Last week I wrote about the early history of the Mancos school system. I closed with students coming into the stone high school building that we see as we drive past the school.
A year later, in 1911, there was a fire in the high school building that did little overall damage but almost to the day a year later the building once again caught fire. This time the result was disastrous. It took four months for students to be allowed back into much of the building. Some of the students spent their days in the Baptist church. The good thing to come out of the situation was that the fire insurance covered the cost of renovating the building.
In 1915, the Webber and Wattles schools were closed and those students were bused into town. Buses in those early days were not what we see parked beside the school to deliver students back to their homes. It was an enclosed wagon pulled by a team of horses. My mother talked about the Webber wagon to some extent. She said there was a small stove in the wagon and those students getting on first were of course the ones to sit next to the stove. She said that many a day she was unable to get close to the stove and froze all the way to town and on to the school.
The high school building proved to be too small for the needs, some of which were caused by bringing the Webber and Wattles students into town. Some squabbles erupted as the school wanted to float a bond to increase the size of the building. It wasn't until 1922 that the bond passed. On the back side of the building, five classrooms were added along with an auditorium that was used for basketball, public events and school dances. On each side of the basketball floor was a loft of sorts and people would crowd into them to yell and cheer during ball games. I used to wonder what would happen if one of them came crashing down but that seemed to be the farthest thing from people's minds. The stage in the auditorium seemed to us who participated in plays to be just the right size. It had pulled curtains and backdrops that could be changed out according to the play or other activity.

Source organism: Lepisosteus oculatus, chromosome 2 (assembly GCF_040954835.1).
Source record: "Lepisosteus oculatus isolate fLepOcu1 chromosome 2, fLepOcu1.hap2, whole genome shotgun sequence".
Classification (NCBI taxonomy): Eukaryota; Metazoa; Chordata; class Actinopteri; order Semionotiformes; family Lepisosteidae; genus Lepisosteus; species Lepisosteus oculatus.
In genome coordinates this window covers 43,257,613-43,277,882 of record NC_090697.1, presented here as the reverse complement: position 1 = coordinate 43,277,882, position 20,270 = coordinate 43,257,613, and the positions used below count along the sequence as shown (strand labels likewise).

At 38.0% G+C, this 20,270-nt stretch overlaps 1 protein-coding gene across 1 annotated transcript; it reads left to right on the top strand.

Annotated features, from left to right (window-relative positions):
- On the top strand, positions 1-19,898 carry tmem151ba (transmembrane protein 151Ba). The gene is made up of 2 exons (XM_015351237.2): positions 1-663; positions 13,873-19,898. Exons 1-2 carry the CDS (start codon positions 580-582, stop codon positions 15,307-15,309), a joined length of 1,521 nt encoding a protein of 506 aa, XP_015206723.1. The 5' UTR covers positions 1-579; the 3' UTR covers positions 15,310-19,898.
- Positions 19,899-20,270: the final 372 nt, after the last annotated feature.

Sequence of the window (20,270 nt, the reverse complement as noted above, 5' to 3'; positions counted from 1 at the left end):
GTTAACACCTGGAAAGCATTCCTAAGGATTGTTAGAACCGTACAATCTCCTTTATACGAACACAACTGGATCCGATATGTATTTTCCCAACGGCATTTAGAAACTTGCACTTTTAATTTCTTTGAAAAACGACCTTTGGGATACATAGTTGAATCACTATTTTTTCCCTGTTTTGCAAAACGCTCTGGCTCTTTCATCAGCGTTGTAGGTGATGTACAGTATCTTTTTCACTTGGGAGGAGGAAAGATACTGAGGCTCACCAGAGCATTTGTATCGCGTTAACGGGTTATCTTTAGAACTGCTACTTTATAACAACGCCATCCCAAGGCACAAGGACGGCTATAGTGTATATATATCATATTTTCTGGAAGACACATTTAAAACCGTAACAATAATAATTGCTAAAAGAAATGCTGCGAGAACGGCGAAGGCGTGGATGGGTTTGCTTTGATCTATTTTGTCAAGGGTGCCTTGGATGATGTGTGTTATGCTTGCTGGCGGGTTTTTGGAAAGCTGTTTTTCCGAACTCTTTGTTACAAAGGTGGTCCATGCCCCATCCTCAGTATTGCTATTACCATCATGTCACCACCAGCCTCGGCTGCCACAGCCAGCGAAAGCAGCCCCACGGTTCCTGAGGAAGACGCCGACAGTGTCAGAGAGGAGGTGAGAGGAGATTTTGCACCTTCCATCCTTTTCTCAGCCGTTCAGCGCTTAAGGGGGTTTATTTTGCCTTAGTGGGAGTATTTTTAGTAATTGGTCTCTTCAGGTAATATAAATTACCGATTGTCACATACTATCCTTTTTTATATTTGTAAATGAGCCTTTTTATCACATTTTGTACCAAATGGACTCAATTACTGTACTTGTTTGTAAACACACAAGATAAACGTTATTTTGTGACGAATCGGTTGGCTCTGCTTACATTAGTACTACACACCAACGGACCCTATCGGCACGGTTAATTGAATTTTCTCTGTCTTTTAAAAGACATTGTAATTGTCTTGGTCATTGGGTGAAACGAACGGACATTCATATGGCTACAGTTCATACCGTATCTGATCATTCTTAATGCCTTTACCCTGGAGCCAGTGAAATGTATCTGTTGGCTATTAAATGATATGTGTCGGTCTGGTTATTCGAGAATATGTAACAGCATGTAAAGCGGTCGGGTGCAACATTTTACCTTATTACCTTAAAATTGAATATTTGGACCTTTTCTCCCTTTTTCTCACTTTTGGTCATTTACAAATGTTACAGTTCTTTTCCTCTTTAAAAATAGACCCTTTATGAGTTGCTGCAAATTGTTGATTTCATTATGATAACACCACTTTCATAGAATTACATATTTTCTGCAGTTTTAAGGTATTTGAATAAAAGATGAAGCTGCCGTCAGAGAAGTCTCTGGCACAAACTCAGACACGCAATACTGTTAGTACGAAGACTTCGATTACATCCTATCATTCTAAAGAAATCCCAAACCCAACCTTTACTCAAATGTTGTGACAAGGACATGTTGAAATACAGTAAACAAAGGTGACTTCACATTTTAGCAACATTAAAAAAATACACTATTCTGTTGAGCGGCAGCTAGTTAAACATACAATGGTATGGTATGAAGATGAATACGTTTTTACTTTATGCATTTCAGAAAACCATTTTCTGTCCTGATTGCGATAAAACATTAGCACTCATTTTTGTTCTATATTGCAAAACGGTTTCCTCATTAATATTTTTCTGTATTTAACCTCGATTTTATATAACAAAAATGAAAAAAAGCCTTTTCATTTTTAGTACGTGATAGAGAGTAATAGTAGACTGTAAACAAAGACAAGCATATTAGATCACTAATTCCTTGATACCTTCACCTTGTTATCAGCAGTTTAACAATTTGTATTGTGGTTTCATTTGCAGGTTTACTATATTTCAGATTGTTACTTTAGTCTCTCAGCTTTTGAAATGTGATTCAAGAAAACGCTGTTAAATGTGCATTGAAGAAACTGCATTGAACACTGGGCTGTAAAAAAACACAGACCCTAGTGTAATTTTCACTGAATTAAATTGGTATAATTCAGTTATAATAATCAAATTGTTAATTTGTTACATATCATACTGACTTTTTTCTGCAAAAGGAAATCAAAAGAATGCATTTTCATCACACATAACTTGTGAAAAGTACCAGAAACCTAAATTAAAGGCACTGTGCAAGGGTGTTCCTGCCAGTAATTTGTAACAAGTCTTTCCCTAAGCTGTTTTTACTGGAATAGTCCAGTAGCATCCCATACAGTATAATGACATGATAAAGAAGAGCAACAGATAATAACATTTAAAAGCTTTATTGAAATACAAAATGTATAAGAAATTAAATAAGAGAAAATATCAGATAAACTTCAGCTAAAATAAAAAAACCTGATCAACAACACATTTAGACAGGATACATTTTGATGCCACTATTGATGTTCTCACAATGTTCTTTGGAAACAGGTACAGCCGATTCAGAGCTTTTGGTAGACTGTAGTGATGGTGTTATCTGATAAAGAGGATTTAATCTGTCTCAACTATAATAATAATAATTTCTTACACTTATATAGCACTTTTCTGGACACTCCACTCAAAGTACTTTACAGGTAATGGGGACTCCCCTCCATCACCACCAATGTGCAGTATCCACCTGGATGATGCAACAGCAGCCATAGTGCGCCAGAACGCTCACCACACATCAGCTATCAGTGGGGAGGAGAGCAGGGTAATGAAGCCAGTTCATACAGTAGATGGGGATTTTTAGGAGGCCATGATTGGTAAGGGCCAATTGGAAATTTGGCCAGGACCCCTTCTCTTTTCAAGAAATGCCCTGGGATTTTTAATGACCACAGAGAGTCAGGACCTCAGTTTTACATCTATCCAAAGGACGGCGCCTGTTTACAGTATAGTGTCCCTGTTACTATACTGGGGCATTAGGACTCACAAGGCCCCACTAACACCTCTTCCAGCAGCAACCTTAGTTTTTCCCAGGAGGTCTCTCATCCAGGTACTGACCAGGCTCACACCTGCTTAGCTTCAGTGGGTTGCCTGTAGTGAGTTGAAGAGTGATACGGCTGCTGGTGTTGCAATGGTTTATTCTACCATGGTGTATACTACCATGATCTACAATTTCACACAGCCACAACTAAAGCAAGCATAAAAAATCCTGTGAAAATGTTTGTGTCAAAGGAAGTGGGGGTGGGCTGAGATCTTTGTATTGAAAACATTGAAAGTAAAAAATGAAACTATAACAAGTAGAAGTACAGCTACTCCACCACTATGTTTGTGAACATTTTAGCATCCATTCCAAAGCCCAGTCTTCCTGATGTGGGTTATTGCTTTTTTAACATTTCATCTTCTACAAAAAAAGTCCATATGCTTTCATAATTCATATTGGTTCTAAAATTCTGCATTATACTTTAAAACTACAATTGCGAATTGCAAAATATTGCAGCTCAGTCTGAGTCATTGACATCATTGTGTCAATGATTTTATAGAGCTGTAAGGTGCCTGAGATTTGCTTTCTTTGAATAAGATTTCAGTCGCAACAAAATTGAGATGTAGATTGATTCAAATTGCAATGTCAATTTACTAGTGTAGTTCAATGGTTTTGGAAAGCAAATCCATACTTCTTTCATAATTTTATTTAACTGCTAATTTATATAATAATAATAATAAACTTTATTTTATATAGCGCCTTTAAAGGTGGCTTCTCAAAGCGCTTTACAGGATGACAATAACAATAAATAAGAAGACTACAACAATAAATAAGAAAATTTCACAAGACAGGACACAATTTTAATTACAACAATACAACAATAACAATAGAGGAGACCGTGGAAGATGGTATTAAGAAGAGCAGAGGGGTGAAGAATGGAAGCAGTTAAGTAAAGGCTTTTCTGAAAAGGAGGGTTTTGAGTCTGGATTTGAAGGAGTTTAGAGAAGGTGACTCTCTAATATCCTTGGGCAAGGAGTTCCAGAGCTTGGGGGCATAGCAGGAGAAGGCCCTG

One of things none of my sources mentioned was the large study hall that was a part of the addition in 1922. Many a student must still recall some of the incidents that went on there. It was out of hand enough that teachers must have done anything possible to not have to be responsible for the discipline in study hall.
Then in 1951 a new grade school building was erected. It had eight classrooms and a large cafeteria. It also had a band room and as hard as Dickey Long tried to keep us playing as we were supposed to be doing, he at times yelled at us as if he himself were out of control. One day he was wildly trying to have order and ended up throwing his baton. It ended up stuck in the ceiling where it stayed for the rest of the school year.